It may be a lot heavier than the standard version, but with a V8 crammed into the tiny engine bay, it's not an issue.
The only reason why Aston Martin slapped its wing badge on the Toyota iQ was to drive down emissions at a time when it really needed to cut back and comply with the 2012 fleet average emissions imposed by the European Union. Initially sold in the U.K. before reaching other European markets, the Cygnet was more or less an iQ dipped in soft leather.
It survived on the market for just two years. Why? Sales were extremely poor and well below Gaydon’s target. Aston Martin had hoped to move 4,000 units per year, but only a few hundred were sold. One of them was this car, which was recently modified after the owner’s request to ditch the standard 1.3-liter unit to shoehorn a V8 engine from the old Vantage S, thus creating a veritable pocket rocket.
Top Gear magazine had a chance to spend some time with the one-off Cygnet and its 430 horsepower delivered to the rear wheels. The 4.7-liter engine was not the only component borrowed from the Vantage S as the pint-sized car also inherited the front and rear subframes. To make room for those 19-inch wheels, Aston Martin had to install beefy carbon fiber wheel arches.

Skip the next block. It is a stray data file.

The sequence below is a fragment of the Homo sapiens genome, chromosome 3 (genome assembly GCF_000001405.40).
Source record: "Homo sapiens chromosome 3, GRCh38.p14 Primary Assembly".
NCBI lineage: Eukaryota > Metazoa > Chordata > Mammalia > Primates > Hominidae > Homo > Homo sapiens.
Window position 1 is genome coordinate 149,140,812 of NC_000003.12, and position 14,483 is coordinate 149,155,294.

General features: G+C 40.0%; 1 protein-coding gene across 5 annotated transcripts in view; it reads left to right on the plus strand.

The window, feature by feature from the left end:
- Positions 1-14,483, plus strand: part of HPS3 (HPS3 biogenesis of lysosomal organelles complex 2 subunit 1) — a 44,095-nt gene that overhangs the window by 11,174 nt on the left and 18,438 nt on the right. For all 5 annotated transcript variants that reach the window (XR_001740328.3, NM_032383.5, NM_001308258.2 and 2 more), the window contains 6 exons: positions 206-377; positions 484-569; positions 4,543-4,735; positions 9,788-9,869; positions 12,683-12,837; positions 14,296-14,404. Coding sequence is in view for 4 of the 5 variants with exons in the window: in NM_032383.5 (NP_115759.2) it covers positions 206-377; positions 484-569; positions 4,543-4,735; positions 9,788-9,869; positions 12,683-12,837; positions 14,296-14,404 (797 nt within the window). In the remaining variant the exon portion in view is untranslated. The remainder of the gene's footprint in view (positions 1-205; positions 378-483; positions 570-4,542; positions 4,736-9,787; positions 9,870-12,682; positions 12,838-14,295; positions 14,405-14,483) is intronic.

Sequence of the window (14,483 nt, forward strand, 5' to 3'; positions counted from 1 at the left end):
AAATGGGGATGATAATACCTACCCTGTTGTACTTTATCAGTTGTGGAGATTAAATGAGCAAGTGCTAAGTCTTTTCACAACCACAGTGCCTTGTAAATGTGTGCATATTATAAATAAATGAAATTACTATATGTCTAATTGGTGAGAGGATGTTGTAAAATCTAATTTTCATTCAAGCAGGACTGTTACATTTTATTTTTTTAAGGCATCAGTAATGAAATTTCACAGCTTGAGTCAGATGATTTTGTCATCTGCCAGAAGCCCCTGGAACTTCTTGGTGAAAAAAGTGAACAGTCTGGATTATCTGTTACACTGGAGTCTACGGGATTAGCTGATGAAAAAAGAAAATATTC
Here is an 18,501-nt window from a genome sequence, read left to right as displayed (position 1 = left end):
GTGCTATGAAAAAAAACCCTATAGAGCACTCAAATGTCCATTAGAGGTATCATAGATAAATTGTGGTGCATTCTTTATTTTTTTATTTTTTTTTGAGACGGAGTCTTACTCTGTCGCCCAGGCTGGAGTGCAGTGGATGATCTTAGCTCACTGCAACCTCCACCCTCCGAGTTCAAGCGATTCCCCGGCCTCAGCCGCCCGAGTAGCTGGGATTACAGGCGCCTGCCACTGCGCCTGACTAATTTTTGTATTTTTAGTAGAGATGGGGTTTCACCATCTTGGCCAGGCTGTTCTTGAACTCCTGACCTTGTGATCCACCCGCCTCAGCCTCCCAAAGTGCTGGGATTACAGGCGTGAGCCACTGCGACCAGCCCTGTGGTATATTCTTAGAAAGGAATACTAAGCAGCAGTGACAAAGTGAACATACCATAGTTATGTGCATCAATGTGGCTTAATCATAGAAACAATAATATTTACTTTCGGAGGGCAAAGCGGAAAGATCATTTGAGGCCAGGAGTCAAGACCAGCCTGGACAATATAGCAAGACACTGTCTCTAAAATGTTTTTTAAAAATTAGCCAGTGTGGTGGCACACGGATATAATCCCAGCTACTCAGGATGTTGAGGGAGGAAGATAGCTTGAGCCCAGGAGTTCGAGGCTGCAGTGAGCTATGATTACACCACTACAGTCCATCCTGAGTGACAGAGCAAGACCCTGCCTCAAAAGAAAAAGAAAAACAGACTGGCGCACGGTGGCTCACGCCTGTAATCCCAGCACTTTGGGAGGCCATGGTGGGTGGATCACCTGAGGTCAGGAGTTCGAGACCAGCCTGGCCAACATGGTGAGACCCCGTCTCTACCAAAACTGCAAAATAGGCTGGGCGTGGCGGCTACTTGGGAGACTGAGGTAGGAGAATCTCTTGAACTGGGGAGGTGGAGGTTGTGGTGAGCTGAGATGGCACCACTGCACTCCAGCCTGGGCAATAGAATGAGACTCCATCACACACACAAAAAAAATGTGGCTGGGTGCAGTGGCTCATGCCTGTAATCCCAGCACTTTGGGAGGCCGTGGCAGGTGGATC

Getting inside the cabin is a bit tricky due to the roll cage, but that’s the sacrifice the owner is willing to make to own the one-of-a-kind Cygnet with a Vantage heart. There’s carbon fiber just about everywhere, along with body-hugging Recaro seats and some controls inherited from the Vantage. Top Gear fired up the engine and it sounds positively glorious thanks to a bespoke exhaust system, which has to be one of the shortest ever fitted to a V8-powered car.
It may be a lot heavier than the regular three-cylinder Cygnet, but the feisty V8 machine makes up for that with a much more powerful engine. It enables Aston Martin’s smallest model to reach 62 mph (100 kph) in 4.2 seconds en route to a top speed 170 mph (274 kph). How many city cars do you know that can do this?
Source: Top Gear / YouTube